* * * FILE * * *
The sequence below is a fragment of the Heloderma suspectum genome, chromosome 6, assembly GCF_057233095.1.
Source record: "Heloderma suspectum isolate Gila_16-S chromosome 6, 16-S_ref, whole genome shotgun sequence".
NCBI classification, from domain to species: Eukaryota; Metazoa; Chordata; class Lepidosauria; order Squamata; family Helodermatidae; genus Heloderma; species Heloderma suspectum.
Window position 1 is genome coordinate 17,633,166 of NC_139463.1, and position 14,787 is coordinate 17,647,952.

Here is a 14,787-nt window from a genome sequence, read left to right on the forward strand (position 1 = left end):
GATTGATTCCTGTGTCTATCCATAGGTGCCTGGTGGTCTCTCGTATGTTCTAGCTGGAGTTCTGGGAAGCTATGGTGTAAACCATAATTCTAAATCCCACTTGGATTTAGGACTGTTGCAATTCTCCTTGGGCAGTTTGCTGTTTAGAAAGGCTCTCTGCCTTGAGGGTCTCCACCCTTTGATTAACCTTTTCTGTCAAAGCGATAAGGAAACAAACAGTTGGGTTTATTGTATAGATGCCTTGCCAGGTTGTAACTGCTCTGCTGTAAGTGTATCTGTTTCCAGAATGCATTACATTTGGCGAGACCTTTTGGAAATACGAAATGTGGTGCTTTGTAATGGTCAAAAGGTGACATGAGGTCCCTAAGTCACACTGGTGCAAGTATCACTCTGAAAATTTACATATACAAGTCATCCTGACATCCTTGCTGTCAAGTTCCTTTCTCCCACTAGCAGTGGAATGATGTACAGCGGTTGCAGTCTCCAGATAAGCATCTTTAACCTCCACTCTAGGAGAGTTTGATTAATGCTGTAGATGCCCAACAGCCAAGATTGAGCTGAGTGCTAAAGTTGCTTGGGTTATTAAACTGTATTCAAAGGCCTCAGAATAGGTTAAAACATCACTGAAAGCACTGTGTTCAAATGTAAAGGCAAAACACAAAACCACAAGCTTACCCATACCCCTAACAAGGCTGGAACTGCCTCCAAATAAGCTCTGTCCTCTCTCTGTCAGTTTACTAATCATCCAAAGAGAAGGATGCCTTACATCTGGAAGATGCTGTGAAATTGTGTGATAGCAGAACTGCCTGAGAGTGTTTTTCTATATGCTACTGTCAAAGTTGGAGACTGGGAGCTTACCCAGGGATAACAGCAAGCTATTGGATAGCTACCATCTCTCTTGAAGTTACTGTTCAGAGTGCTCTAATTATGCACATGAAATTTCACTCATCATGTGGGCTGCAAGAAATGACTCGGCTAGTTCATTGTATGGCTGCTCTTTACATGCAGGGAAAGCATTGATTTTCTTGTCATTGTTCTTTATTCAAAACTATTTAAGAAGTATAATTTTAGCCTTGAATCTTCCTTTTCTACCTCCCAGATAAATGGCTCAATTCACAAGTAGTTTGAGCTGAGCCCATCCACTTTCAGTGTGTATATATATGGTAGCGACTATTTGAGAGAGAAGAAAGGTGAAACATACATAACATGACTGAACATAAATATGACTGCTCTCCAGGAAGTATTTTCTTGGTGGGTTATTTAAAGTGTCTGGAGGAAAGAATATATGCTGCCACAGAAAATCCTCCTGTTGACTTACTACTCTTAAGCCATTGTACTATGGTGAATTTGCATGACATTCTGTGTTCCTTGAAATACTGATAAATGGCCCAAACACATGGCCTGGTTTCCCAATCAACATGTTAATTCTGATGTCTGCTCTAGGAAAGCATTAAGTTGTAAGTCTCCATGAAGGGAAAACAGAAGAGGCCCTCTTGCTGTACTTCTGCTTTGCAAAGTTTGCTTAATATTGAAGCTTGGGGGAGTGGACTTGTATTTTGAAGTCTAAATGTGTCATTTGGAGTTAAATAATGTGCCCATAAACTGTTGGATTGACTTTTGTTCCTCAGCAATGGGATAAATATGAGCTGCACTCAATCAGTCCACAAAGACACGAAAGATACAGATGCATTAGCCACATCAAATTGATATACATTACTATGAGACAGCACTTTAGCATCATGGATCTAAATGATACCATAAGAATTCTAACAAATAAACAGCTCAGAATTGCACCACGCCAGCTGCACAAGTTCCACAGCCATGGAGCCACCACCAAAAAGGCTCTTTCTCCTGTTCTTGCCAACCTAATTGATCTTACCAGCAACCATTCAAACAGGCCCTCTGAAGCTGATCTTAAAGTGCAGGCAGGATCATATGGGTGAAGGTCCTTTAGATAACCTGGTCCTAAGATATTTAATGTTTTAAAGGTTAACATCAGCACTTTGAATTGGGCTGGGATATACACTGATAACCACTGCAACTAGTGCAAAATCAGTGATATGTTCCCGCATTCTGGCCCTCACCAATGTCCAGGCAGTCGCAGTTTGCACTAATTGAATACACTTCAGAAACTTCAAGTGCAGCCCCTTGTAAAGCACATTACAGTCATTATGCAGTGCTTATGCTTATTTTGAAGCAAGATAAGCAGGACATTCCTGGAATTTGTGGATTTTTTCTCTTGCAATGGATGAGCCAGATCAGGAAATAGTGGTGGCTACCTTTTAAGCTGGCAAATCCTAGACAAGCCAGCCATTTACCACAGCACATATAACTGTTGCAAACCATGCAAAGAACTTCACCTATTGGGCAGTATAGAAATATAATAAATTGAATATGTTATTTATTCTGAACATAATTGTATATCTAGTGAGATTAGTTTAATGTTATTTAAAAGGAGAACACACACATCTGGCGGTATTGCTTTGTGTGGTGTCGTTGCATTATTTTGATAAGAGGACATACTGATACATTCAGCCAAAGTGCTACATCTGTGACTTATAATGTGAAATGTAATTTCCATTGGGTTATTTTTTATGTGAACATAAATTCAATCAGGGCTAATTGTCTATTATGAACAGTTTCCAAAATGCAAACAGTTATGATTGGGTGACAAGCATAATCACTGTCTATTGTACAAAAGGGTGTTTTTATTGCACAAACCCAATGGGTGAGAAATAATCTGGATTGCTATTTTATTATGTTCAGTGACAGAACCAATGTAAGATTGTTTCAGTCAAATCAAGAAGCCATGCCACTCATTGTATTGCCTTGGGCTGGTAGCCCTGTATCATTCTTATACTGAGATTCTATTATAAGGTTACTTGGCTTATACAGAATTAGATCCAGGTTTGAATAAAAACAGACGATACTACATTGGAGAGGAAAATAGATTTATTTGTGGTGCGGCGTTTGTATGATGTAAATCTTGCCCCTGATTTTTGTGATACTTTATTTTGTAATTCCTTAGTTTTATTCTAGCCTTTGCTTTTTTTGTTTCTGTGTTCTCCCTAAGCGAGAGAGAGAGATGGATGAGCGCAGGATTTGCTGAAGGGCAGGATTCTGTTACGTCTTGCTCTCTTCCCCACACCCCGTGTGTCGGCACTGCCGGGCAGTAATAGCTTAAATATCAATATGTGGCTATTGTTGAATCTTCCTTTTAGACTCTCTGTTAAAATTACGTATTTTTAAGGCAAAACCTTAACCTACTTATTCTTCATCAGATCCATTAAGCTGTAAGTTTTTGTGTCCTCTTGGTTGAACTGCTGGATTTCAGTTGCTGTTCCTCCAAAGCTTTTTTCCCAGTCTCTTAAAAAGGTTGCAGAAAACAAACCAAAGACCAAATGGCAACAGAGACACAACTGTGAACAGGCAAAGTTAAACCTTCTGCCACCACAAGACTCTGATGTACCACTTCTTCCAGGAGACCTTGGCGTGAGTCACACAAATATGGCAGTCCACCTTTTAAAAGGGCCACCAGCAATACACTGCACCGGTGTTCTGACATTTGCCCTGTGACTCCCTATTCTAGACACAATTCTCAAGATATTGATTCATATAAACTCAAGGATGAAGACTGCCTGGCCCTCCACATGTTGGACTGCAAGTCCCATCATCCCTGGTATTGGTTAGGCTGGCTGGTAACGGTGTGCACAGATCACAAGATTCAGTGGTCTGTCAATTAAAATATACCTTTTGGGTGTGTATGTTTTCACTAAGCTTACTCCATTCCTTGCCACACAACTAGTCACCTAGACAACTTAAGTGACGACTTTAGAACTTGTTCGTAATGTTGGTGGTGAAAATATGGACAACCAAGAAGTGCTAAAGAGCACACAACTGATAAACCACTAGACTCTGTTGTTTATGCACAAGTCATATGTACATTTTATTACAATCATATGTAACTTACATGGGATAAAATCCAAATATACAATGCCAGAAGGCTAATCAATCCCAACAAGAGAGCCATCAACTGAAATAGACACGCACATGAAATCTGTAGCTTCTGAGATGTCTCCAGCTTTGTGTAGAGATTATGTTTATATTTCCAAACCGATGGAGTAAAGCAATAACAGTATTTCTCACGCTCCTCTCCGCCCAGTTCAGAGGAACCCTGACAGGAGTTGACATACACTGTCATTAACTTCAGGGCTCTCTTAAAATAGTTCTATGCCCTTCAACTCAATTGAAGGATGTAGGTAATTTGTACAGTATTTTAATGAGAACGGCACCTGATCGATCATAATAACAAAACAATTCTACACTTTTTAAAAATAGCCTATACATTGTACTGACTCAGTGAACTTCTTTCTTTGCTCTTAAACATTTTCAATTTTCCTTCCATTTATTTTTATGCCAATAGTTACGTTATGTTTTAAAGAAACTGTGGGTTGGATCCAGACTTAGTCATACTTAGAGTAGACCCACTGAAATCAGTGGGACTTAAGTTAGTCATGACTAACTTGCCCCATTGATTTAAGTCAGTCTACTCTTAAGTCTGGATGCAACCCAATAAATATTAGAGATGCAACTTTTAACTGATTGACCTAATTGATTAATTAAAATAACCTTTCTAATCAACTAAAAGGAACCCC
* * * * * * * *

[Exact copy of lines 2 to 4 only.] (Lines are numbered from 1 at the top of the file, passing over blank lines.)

Source record: "Heloderma suspectum isolate Gila_16-S chromosome 6, 16-S_ref, whole genome shotgun sequence".
NCBI classification, from domain to species: Eukaryota; Metazoa; Chordata; class Lepidosauria; order Squamata; family Helodermatidae; genus Heloderma; species Heloderma suspectum.
Window position 1 is genome coordinate 17,633,166 of NC_139463.1, and position 14,787 is coordinate 17,647,952.